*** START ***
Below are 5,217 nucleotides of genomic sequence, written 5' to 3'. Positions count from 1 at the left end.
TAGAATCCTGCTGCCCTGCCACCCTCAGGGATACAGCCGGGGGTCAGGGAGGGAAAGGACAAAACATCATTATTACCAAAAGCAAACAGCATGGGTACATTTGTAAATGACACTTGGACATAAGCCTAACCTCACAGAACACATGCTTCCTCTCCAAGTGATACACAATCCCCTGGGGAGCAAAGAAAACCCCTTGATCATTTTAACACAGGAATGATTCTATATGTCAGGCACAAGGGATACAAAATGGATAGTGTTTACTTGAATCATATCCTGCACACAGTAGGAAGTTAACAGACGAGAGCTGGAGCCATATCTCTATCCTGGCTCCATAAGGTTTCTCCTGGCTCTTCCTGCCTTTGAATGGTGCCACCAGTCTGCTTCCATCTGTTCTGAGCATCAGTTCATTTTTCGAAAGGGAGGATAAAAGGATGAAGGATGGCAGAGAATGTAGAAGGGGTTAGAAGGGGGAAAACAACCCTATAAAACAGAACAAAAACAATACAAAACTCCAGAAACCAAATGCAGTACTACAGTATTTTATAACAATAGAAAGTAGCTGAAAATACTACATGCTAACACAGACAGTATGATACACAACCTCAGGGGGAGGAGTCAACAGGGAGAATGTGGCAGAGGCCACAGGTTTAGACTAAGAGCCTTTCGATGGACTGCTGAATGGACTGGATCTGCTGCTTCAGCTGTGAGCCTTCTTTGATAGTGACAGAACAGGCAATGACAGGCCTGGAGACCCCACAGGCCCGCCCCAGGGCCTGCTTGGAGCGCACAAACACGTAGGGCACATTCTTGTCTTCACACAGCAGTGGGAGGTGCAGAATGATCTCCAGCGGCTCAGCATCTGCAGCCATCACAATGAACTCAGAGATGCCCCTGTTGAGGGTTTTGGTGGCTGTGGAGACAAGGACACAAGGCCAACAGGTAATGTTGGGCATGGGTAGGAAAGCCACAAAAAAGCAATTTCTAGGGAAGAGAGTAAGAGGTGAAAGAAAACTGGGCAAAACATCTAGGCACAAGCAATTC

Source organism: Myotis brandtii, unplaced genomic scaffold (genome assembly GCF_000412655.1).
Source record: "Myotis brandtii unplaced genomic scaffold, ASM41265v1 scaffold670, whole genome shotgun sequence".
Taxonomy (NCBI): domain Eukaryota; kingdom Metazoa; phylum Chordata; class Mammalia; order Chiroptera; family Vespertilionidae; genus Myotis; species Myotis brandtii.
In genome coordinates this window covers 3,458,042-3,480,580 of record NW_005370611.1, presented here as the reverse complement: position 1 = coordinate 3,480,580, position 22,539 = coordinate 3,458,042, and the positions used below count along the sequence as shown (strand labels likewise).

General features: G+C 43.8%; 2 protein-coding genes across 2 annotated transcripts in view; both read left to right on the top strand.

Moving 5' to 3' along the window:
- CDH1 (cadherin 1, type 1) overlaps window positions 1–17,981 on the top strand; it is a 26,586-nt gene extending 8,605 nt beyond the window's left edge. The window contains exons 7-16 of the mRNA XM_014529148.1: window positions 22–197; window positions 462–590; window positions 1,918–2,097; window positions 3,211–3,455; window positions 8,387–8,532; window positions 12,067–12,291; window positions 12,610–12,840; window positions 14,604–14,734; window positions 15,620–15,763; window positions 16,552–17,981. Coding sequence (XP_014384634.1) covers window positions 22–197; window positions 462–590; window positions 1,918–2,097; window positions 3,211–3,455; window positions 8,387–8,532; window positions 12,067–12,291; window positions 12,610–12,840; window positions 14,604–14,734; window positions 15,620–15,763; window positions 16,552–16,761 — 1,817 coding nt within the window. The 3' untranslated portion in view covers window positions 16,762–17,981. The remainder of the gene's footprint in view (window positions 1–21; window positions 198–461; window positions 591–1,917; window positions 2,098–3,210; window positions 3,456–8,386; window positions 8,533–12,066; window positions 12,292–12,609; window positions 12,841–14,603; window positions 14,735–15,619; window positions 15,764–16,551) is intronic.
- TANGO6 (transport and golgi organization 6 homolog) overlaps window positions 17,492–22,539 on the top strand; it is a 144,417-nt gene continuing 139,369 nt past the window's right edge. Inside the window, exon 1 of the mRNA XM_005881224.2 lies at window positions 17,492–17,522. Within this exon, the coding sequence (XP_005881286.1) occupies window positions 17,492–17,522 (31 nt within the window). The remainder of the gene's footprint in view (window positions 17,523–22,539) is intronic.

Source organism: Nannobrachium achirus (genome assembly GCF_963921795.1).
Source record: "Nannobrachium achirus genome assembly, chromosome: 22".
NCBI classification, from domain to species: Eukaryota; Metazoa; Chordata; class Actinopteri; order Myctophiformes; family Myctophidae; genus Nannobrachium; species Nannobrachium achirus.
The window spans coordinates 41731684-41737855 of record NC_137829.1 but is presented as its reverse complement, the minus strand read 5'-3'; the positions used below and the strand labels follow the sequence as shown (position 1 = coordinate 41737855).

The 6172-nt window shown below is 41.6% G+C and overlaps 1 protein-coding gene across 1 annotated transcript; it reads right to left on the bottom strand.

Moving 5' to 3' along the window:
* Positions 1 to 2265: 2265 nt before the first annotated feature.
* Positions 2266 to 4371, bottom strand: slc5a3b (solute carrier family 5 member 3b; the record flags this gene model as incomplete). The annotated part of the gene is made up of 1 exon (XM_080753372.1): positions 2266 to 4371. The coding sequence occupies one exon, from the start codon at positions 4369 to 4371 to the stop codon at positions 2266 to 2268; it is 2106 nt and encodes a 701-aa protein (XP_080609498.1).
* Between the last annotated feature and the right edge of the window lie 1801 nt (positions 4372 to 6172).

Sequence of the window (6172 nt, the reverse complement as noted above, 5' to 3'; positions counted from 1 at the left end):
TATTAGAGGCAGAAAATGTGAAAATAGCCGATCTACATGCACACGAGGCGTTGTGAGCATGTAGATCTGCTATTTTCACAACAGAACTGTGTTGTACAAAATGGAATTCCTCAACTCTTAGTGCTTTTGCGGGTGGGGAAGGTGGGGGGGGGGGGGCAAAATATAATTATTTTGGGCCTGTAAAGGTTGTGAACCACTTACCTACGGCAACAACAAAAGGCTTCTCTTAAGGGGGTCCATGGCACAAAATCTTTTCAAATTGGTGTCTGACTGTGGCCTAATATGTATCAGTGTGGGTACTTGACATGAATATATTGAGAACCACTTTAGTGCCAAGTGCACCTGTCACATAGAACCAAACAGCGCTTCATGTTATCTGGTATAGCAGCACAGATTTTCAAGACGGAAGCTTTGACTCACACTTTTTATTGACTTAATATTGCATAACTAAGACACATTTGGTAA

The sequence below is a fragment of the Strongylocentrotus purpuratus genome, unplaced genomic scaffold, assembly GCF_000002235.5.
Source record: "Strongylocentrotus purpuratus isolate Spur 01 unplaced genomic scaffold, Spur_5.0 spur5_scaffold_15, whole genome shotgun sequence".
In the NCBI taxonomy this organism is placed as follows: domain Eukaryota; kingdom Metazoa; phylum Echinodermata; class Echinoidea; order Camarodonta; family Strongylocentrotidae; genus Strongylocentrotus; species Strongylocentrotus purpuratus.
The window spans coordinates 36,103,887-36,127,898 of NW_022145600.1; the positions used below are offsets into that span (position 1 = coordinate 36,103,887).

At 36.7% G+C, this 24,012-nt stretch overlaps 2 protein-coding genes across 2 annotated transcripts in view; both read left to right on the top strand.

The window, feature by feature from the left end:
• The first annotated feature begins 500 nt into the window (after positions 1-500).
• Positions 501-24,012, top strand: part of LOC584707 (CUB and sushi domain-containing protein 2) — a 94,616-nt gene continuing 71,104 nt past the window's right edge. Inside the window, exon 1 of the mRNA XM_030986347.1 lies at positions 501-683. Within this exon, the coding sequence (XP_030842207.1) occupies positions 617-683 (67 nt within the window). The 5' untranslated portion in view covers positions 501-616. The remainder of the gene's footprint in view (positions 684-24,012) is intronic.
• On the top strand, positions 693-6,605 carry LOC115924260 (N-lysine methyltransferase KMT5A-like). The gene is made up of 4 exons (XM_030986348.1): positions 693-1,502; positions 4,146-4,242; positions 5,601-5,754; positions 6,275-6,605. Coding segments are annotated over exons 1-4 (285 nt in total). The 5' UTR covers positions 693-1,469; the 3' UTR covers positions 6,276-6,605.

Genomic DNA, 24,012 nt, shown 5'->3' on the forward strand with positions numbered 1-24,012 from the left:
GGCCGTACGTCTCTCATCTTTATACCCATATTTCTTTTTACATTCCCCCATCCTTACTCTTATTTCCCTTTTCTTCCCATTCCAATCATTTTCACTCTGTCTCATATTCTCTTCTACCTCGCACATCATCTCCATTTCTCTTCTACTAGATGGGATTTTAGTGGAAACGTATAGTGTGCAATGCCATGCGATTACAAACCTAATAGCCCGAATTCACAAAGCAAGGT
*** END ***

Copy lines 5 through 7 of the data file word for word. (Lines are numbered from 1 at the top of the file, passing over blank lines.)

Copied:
Taxonomy (NCBI): domain Eukaryota; kingdom Metazoa; phylum Chordata; class Mammalia; order Chiroptera; family Vespertilionidae; genus Myotis; species Myotis brandtii.
In genome coordinates this window covers 3,458,042-3,480,580 of record NW_005370611.1, presented here as the reverse complement: position 1 = coordinate 3,480,580, position 22,539 = coordinate 3,458,042, and the positions used below count along the sequence as shown (strand labels likewise).

General features: G+C 43.8%; 2 protein-coding genes across 2 annotated transcripts in view; both read left to right on the top strand.